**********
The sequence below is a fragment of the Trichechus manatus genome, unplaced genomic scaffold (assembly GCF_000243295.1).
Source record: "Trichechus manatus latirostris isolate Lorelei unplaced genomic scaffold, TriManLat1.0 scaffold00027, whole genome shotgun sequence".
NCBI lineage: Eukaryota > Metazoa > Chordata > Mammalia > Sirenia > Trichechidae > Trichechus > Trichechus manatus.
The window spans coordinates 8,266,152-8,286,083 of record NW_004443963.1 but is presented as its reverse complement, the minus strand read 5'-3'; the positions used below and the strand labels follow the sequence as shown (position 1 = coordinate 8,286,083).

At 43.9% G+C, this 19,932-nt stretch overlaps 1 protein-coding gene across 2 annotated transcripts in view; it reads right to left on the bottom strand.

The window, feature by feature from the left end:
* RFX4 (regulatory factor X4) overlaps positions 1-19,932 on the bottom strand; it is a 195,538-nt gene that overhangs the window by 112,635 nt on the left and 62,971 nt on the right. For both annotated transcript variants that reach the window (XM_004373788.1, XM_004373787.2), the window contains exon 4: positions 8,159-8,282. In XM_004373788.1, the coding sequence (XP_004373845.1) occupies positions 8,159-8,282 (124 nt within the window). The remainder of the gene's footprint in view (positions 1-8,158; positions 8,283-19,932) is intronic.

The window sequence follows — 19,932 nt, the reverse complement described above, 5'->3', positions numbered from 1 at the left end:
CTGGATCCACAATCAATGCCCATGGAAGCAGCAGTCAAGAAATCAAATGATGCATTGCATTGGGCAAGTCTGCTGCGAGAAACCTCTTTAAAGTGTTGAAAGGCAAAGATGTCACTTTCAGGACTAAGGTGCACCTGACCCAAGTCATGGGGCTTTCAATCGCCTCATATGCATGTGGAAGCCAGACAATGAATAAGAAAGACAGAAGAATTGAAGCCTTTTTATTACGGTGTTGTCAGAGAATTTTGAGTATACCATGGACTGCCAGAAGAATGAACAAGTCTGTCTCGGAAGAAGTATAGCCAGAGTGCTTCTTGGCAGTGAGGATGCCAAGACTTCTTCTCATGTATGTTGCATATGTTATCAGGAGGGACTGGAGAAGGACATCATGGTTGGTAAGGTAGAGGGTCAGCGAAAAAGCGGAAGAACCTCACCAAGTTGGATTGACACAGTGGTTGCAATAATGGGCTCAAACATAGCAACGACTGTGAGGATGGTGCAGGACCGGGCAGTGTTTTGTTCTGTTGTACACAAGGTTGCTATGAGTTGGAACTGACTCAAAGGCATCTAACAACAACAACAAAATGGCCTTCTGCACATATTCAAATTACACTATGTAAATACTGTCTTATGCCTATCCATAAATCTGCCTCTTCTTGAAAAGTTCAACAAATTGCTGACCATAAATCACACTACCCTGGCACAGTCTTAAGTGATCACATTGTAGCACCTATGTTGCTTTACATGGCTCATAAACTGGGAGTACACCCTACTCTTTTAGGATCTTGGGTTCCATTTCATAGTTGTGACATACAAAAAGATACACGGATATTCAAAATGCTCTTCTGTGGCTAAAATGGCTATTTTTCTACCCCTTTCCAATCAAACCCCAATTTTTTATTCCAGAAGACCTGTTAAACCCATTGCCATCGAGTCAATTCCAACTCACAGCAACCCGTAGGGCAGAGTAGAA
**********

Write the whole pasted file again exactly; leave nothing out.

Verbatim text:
The sequence below is a fragment of the Trichechus manatus genome, unplaced genomic scaffold (assembly GCF_000243295.1).
Source record: "Trichechus manatus latirostris isolate Lorelei unplaced genomic scaffold, TriManLat1.0 scaffold00027, whole genome shotgun sequence".
NCBI lineage: Eukaryota > Metazoa > Chordata > Mammalia > Sirenia > Trichechidae > Trichechus > Trichechus manatus.
The window spans coordinates 8,266,152-8,286,083 of record NW_004443963.1 but is presented as its reverse complement, the minus strand read 5'-3'; the positions used below and the strand labels follow the sequence as shown (position 1 = coordinate 8,286,083).

At 43.9% G+C, this 19,932-nt stretch overlaps 1 protein-coding gene across 2 annotated transcripts in view; it reads right to left on the bottom strand.

The window, feature by feature from the left end:
* RFX4 (regulatory factor X4) overlaps positions 1-19,932 on the bottom strand; it is a 195,538-nt gene that overhangs the window by 112,635 nt on the left and 62,971 nt on the right. For both annotated transcript variants that reach the window (XM_004373788.1, XM_004373787.2), the window contains exon 4: positions 8,159-8,282. In XM_004373788.1, the coding sequence (XP_004373845.1) occupies positions 8,159-8,282 (124 nt within the window). The remainder of the gene's footprint in view (positions 1-8,158; positions 8,283-19,932) is intronic.

The window sequence follows — 19,932 nt, the reverse complement described above, 5'->3', positions numbered from 1 at the left end:
CTGGATCCACAATCAATGCCCATGGAAGCAGCAGTCAAGAAATCAAATGATGCATTGCATTGGGCAAGTCTGCTGCGAGAAACCTCTTTAAAGTGTTGAAAGGCAAAGATGTCACTTTCAGGACTAAGGTGCACCTGACCCAAGTCATGGGGCTTTCAATCGCCTCATATGCATGTGGAAGCCAGACAATGAATAAGAAAGACAGAAGAATTGAAGCCTTTTTATTACGGTGTTGTCAGAGAATTTTGAGTATACCATGGACTGCCAGAAGAATGAACAAGTCTGTCTCGGAAGAAGTATAGCCAGAGTGCTTCTTGGCAGTGAGGATGCCAAGACTTCTTCTCATGTATGTTGCATATGTTATCAGGAGGGACTGGAGAAGGACATCATGGTTGGTAAGGTAGAGGGTCAGCGAAAAAGCGGAAGAACCTCACCAAGTTGGATTGACACAGTGGTTGCAATAATGGGCTCAAACATAGCAACGACTGTGAGGATGGTGCAGGACCGGGCAGTGTTTTGTTCTGTTGTACACAAGGTTGCTATGAGTTGGAACTGACTCAAAGGCATCTAACAACAACAACAAAATGGCCTTCTGCACATATTCAAATTACACTATGTAAATACTGTCTTATGCCTATCCATAAATCTGCCTCTTCTTGAAAAGTTCAACAAATTGCTGACCATAAATCACACTACCCTGGCACAGTCTTAAGTGATCACATTGTAGCACCTATGTTGCTTTACATGGCTCATAAACTGGGAGTACACCCTACTCTTTTAGGATCTTGGGTTCCATTTCATAGTTGTGACATACAAAAAGATACACGGATATTCAAAATGCTCTTCTGTGGCTAAAATGGCTATTTTTCTACCCCTTTCCAATCAAACCCCAATTTTTTATTCCAGAAGACCTGTTAAACCCATTGCCATCGAGTCAATTCCAACTCACAGCAACCCGTAGGGCAGAGTAGAA